Oncorx Pharmaceuticals has developed high-affinity tricyclic phenothiazine drugs that selectively target the P-glycoprotein/CD44 complex and the β1 subunit of α4β1 integrin that are overexpressed on the surface of therapy-resistant tumors. The expression of P-glycoprotein on the therapy-resistant cell surface not only restricts access of many drugs into the altered tumor cell; it's expression creates an anchoring scaffold for a new dominant signaling pathway through α4β1 integrin. Activation of α4β1 integrin plays a crucial role in regulating the epithelial-to-mesenchymal transition, anchorage-independent growth, the reorganization of the actin cytoskeleton and cancer stem cells. It has been reported in several aggressive cancer types that the α4β1/FAK/STAT3 becomes dominant in the control of STAT3 activation in therapy-resistant tumor cells. These include both solid tumors (carcinomas) and hematopoietic tumors (leukemias); mesenchymal anchorage-independent (anoikis-resistant) tumors as well as anchorage-dependent epithelia tumors; and self-renewing cancer stem cells.
In addition, phenothiazines have been shown to reactivate the silenced phosphatase activity of the tumor suppressor PTEN. Loss of PTEN expression results in dysregulation of PI3K/AKT signaling pathway, dysregulation of chemokine-mediated signaling, and enhancement of migration and invasion. In addition to its well-known lipid phosphatase activity and its role in the PI3K/AKT pathway, PTEN possesses protein phosphatase activity that plays an important role in the α4β1/FAK/STAT3 pathway (see diagram above).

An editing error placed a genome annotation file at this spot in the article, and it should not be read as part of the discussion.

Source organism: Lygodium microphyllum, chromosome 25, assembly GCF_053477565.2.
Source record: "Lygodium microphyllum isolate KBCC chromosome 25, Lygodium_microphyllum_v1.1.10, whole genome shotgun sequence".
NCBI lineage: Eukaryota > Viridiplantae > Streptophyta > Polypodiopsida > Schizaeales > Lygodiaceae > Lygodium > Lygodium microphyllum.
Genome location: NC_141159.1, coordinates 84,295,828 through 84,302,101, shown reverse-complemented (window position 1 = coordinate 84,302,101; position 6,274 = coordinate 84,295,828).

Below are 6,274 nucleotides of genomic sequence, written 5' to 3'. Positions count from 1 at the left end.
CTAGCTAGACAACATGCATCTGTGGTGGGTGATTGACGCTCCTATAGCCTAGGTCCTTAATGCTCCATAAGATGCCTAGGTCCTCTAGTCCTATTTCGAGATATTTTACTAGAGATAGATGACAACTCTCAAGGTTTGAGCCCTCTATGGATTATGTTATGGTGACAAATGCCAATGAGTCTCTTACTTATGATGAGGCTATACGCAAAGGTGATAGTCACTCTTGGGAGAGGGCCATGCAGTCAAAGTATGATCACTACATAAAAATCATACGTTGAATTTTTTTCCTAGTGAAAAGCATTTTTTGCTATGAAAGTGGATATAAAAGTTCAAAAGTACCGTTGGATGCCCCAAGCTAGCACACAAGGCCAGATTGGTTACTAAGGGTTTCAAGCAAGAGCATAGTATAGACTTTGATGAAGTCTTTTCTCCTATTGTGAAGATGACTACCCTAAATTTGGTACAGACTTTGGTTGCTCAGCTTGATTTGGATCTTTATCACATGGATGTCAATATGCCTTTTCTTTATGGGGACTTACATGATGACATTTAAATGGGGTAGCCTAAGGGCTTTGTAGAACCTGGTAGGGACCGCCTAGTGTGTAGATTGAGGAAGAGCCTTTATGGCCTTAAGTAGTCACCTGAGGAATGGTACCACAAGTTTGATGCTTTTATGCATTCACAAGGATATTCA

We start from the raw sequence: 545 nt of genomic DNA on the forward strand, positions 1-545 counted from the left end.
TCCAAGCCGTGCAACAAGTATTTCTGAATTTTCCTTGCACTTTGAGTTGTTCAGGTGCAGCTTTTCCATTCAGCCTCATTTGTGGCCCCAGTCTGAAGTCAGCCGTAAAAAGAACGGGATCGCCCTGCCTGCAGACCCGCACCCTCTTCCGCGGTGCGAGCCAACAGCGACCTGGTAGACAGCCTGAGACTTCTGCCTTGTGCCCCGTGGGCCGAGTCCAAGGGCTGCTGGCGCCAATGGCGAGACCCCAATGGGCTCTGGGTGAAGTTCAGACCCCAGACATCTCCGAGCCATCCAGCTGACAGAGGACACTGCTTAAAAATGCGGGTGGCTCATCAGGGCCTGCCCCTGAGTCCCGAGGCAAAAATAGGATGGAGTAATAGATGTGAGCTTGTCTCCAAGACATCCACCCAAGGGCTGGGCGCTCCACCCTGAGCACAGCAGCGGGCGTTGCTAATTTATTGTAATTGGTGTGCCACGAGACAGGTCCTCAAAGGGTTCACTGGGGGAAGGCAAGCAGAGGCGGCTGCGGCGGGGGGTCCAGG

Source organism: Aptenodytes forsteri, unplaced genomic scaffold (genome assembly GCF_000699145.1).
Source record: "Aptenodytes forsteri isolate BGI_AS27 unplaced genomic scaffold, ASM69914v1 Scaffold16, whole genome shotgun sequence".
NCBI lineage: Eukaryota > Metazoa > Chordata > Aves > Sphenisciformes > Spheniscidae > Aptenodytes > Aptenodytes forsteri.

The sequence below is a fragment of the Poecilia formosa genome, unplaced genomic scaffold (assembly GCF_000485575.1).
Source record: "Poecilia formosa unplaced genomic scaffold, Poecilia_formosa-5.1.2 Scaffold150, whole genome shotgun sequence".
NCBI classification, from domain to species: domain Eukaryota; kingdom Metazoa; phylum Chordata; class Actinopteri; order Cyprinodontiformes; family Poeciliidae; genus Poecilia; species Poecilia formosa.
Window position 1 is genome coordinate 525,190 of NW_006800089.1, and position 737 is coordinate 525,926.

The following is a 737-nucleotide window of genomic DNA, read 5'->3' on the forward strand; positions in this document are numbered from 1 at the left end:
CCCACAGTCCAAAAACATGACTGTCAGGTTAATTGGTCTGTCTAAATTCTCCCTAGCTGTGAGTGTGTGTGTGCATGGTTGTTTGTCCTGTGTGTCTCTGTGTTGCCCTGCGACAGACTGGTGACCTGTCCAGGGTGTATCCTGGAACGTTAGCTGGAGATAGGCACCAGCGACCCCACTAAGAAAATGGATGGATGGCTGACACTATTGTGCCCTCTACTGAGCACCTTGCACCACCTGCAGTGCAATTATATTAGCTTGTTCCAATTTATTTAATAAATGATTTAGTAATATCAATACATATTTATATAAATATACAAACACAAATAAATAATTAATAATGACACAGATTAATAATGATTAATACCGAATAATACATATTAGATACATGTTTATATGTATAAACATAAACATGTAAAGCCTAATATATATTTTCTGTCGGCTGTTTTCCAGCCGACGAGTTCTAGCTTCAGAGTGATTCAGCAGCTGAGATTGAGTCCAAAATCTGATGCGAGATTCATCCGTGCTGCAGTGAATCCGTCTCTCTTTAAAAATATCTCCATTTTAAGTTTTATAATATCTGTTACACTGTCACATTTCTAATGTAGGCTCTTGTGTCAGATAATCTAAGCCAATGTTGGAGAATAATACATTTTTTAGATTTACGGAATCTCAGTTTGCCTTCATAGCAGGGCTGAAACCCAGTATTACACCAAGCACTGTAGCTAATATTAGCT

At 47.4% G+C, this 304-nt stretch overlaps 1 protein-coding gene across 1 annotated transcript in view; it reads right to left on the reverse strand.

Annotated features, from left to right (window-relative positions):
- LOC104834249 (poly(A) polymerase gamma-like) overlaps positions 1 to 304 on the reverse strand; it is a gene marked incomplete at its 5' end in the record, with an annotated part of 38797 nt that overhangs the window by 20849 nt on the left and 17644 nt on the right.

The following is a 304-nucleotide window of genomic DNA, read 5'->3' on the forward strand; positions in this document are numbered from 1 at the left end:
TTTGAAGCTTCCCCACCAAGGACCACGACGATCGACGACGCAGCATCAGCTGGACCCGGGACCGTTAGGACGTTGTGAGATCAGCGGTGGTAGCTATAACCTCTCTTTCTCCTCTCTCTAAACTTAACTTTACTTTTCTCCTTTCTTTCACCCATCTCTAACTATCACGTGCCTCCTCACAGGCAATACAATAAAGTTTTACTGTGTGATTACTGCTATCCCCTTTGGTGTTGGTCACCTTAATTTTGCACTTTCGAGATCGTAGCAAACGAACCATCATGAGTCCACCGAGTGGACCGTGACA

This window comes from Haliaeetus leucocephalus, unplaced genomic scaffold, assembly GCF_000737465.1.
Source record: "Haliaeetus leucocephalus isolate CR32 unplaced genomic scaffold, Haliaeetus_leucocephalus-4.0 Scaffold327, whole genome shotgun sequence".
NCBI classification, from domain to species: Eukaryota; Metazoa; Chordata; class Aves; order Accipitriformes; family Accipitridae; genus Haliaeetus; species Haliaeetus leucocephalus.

Our high-affinity phenothiazine drugs have multiple effects in treating resistant tumors; a) they inhibit the activation of STAT3 in cooperation with the P-gp anchored α4β1; b) they restore PTEN protein phosphatase activity to its normal suppressor function; and C) they reduce the self-renewing cancer stem cell populations in a number of resistant tumor cells, including breast cancer cell lines SUM159, SUM149, MCF7 and MDA-MB-231; and melanoma cell lines MM603, SkMel19, SkMel28, SkMel29, SkMel94, and SkMel173 .
Thioridazine, the most potent phenothiazine in tumor regulation, is a tricyclic phenothiazine drug that is transformed to highly reactive quinoneimine metabolites after administration by myeloperoxidase and CYP4502D6. Although published studies have shown that thioridazine is one of the most effective compounds for treating resistance tumors; its off-target side effects have prevented successful development of a clinically effective drug product. The most important of these is its well-known QT prolongation; caused by its inhibition of the hERG K+ channels and the highly reactive quinoneimine metabolites.
Quinoneimine cardiotoxicity is not manifest an all patients; it's risk increases in the presence of peroxidase activation. Not surprisingly, the level of myeloperoxidase in cancer patients has been shown to be markedly upregulated; with up to an 8-fold increase over that in normal serum. These reactive quinoneimine metabolites react with molecular oxygen with marked efficiency to generate singlet oxygen (1O2); which then inhibits cardiac Na+, K+ ATPase in the low micromolar concentration range. Numerous scientific studies have shown that inhibition of cardiac Na+, K+ ATPase with thioridazine and related phenothiazines causes dysregulation of K+, severe ventricular tachycardia, QT prolongation, 3rd degree AV block and torsade de pointes.
Oncorx has developed a first-in-class family of phenothiazine drugs that interact minimally with the hERG K+ channels and are low risk for QT prolongation caused by these channels. Our drugs have also been reengineered to preclude formation of highly reactive quinoneimine metabolites and singlet oxygen (1O2).